New Brunswick has earned its fair share of nicknames from Canadian residents living outside the province that we call home. Such examples include “Canada’s armpit”, “the province where fun goes to die,” as well as “Canada’s great Atlantic pit stop.” Whilst there is some truth to these nicknames for three quarters of the year, it’s the one quarter that we really cash in on! That’s right ladies, gentlemen, and gender non-conformers, it’s the Fredericton Harvest Jazz and Blues Festival, the most exhilarating time of year! As Colin Cyr, member of local Fredericton band, The Stone Masons, said jokingly in an interview “Harvest is the only good thing about living in Fredericton.”

The legendary festival that calls our province home has recently concluded with some ups and some downs. The upside was that the city streets were shucking, jiving, and tapping their toes to amazing bands and artists such as Neal Francis, White Denim, Stars, The Ally Venable Band, and Allison Russell throughout the first three days! The downside was that the festival organizers had to cancel day 4 due to the impending doom that was Hurricane Lee.

Ryan Sullivan, chair of the Harvest board came to this tough decision by concluding that keeping the people, as well as performers, safe was without a doubt the number one priority. There was very little doubt as to whether Sullivan had made the correct decision as winds had been recorded gusting up to 200 km/h, and were accompanied by a vicious tropical storm as it made its way up towards our lovely east coast.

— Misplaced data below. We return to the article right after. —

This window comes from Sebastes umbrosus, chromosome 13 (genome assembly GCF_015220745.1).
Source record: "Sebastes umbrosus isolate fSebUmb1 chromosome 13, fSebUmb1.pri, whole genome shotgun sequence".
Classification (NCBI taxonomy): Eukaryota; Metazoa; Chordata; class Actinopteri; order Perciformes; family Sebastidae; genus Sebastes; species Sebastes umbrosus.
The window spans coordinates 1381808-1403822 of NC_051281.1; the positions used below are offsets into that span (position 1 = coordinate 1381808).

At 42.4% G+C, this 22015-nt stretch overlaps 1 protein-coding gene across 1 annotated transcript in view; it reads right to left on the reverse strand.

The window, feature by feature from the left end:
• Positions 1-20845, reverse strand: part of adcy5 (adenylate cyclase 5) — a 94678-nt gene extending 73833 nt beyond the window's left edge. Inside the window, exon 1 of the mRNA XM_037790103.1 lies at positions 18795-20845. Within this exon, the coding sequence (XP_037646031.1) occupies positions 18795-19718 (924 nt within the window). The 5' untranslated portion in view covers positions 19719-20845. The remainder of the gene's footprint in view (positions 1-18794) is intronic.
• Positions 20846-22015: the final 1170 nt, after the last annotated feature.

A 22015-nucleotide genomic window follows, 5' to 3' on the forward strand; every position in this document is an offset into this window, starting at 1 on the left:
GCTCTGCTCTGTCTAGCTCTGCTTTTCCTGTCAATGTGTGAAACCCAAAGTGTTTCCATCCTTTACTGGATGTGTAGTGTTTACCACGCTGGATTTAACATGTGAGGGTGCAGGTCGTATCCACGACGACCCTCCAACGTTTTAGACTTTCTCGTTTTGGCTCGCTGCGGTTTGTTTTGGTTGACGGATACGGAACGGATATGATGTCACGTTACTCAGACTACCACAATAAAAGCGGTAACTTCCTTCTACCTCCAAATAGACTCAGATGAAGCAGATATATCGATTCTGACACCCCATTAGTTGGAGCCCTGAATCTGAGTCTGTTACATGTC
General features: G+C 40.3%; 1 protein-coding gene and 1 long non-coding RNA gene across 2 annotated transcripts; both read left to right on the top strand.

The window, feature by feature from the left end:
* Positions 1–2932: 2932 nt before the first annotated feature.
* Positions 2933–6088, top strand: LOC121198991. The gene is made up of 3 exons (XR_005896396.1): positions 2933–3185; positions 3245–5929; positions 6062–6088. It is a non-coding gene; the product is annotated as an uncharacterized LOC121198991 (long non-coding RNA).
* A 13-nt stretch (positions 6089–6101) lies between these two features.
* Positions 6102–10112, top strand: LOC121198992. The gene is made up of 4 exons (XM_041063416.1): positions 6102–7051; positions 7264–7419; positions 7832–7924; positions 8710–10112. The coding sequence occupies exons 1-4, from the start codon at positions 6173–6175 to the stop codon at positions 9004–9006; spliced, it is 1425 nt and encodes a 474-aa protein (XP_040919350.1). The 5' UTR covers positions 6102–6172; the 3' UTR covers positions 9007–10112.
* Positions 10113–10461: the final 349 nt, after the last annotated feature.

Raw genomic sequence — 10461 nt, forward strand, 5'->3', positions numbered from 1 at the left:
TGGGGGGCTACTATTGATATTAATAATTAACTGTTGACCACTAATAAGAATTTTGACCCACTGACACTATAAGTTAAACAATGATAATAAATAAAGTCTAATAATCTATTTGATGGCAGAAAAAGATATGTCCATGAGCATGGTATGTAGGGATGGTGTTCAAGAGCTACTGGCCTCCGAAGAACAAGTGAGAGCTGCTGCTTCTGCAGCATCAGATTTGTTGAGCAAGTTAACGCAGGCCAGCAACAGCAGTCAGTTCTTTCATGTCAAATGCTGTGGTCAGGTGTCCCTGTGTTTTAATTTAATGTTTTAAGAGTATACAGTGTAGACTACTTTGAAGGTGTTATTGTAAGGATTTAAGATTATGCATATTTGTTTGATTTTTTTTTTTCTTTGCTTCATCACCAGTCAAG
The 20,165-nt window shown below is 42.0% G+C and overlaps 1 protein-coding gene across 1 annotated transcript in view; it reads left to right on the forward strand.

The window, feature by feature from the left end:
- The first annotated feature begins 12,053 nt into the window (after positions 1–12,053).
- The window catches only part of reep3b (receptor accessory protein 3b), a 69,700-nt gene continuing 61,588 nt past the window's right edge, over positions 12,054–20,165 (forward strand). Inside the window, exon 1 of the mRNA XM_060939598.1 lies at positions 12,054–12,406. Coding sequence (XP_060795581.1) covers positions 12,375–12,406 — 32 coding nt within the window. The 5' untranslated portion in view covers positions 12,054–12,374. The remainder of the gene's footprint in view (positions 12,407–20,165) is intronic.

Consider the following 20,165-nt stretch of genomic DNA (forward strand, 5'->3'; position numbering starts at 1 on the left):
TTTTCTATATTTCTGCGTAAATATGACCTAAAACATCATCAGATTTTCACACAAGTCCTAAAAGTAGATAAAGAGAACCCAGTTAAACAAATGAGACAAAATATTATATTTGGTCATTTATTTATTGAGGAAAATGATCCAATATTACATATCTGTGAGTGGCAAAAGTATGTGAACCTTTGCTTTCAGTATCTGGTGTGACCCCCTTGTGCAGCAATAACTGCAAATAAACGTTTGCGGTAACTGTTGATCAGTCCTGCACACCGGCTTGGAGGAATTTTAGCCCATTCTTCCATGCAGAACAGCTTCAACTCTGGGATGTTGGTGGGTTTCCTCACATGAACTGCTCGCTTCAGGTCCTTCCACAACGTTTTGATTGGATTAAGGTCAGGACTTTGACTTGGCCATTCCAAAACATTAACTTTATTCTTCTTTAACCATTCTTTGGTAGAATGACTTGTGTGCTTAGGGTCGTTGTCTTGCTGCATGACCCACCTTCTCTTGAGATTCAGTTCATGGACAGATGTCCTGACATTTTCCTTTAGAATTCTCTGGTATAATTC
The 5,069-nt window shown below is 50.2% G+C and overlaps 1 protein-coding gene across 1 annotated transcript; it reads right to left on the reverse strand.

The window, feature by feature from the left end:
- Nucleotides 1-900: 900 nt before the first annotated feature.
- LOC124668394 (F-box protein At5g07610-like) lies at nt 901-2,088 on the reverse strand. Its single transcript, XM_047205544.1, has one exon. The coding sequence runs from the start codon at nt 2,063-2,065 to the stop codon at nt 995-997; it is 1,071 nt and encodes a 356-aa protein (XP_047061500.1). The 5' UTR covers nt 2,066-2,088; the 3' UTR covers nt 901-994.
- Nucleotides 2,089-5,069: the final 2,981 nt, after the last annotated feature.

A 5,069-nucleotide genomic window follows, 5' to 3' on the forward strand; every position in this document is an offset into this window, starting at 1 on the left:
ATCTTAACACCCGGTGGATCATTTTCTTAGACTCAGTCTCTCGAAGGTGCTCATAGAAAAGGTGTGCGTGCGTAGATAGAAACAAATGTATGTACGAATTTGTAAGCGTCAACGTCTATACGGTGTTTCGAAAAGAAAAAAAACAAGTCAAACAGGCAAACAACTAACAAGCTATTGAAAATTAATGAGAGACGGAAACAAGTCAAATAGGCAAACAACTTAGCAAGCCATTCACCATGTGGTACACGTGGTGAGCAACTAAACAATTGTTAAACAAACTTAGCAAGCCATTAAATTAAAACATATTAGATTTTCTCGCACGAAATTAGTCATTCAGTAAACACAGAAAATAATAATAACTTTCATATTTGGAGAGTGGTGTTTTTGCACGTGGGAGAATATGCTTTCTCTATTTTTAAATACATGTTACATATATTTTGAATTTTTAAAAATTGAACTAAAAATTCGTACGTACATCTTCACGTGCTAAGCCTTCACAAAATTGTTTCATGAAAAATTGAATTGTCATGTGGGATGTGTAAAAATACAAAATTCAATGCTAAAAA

Though Hurricane Lee may not have come to pass the way we might have expected it to, it was just enough of an inconvenience to miss out on the amazing talents that were scheduled for the final day of the festival. When it came to the possibility of moving the final acts inside, Brent Staeben, Harvest’s music director, had this to say to CBC News:

“There’s nothing really available that could handle the, you know, the crowds and the complexity of Harvest at this late … juncture.”

This concludes the emotional rollercoaster that was “Fredericton Harvest Jazz and Blues 2023.” We laughed, we sang and beat the alleged nicknames that people have saddled our province with. We ultimately let the pride and spirit of Fredericton shine through, strong and bright as always in the face of an impending disaster. Though the ending left a bittersweet taste in our mouths, I’m sure that Fredericton’s most famous festival will be back and better than ever next year!

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